So many snippets from thousands of moments in time. Thirty-four years times 180 school days is 6,120 days. If each day averaged out to six hours a day, the straight math tells me that I have had a minimum of 36,720 hours that can be broken down into 2, 203,000 minutes of opportunities for conversations with parents, students, teachers, other administrators, maintenance people, contractors, building inspectors, politicians, police and fire personnel and so many other individuals! In reality, I have probably had millions of interactions that have shaped and reshaped my thinking and my understanding of all kinds of topics in life! And that doesn’t even count the twenty years worth of summer time conversations as an administrator preparing to open up the school for another Opening Day each August!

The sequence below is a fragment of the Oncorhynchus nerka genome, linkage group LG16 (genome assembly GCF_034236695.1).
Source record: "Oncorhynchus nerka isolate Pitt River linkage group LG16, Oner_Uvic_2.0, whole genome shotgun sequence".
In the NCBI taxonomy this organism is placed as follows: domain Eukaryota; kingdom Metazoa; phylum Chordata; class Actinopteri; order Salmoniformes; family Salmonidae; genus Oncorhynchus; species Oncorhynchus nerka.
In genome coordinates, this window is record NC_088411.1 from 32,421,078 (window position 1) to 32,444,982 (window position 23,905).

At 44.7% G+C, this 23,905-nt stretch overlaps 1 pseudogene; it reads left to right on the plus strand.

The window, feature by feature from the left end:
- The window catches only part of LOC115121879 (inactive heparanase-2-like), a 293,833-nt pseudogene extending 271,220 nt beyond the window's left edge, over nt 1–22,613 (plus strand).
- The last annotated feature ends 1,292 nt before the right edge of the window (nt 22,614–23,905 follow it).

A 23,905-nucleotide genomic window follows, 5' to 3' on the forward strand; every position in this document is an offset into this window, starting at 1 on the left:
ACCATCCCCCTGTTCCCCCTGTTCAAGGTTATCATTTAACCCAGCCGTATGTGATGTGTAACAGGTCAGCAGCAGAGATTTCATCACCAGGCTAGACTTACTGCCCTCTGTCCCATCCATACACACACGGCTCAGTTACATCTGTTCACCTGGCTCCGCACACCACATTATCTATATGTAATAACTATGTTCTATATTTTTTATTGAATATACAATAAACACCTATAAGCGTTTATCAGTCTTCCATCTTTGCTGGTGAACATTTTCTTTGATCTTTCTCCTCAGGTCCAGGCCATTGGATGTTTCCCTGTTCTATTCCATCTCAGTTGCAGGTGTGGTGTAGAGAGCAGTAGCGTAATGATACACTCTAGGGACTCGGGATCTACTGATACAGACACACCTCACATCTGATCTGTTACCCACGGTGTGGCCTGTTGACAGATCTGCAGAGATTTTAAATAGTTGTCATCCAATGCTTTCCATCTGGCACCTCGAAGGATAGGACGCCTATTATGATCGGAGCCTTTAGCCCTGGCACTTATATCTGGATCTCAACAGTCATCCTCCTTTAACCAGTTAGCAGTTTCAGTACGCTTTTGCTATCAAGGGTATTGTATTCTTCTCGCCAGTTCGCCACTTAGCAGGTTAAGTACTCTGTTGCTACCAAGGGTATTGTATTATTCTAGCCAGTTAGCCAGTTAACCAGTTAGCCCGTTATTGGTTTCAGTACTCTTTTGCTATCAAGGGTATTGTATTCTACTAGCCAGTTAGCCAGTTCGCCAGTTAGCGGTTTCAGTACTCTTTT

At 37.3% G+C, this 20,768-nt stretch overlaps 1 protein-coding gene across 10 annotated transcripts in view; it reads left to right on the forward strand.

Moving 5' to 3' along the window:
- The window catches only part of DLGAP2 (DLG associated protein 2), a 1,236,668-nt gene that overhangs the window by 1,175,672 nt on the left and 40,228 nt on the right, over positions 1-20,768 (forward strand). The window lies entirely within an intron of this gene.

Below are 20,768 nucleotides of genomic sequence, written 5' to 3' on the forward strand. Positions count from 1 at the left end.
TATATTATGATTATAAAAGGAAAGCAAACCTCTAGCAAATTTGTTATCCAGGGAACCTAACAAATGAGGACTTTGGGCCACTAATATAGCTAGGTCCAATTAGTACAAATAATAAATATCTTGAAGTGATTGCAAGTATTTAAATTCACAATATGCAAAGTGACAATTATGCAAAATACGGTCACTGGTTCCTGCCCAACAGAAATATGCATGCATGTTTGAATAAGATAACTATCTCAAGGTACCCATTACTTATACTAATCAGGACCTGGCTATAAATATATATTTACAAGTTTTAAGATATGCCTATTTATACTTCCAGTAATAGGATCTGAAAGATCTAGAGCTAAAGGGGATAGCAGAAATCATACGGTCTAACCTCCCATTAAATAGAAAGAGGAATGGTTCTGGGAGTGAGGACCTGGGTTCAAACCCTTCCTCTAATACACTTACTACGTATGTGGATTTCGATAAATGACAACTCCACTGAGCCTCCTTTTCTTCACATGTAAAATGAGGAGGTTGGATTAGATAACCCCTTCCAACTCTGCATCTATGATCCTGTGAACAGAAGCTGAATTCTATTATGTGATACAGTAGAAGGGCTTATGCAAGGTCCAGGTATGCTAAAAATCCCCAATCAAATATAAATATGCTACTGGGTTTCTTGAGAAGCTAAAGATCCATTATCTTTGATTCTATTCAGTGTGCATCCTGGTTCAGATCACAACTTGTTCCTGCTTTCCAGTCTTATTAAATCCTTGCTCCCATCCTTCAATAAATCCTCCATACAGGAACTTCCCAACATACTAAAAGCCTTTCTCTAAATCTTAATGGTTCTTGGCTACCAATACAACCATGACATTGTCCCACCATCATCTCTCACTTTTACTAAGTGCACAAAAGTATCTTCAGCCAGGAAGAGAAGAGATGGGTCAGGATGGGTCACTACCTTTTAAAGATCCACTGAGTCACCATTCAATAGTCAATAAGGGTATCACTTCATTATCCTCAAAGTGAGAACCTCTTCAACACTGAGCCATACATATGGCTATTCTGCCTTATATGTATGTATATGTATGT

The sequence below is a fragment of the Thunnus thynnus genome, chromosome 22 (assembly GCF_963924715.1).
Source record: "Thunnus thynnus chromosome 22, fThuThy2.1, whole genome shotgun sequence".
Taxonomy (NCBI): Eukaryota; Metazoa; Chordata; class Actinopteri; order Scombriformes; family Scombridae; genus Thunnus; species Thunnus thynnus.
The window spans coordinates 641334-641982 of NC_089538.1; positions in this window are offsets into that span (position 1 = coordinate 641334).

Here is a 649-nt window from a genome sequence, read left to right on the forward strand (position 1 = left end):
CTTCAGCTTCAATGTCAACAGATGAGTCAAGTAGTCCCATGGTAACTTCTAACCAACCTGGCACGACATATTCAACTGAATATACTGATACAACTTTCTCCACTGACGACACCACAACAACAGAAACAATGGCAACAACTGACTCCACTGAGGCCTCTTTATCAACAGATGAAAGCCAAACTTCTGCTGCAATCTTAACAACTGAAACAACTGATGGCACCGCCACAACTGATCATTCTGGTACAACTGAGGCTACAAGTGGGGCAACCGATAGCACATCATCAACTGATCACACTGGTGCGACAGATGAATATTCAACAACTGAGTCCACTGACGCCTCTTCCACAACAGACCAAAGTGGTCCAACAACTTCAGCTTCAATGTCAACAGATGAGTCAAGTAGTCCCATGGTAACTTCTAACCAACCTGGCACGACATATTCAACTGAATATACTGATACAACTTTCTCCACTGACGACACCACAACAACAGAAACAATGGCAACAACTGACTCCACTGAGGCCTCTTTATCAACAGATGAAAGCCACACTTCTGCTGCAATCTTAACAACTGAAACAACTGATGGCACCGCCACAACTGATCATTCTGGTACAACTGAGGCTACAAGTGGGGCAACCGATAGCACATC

(As a side note, I tried to convince a politician once that every 6 years, an administrator works an extra 12 months (based on July and August), so therefore, we should get a “free year” towards retirement every 6 years. The legislative bill could be called “6 will get you 7”. This would kind of be like a “dog year” when calculating the life of a mutt! She didn’t think it would fly at the state level!)
For all of these moments in time (the good, the bad, the beautiful, the ugly and the neutral) paths were crossed, and decisions were made, for the most part, in the best interest of the students. For this, I am eternally grateful.
For the beginning of a start of a summer with no “School Work To Do list”, I am even more grateful!!
Happy Retirement to ME!!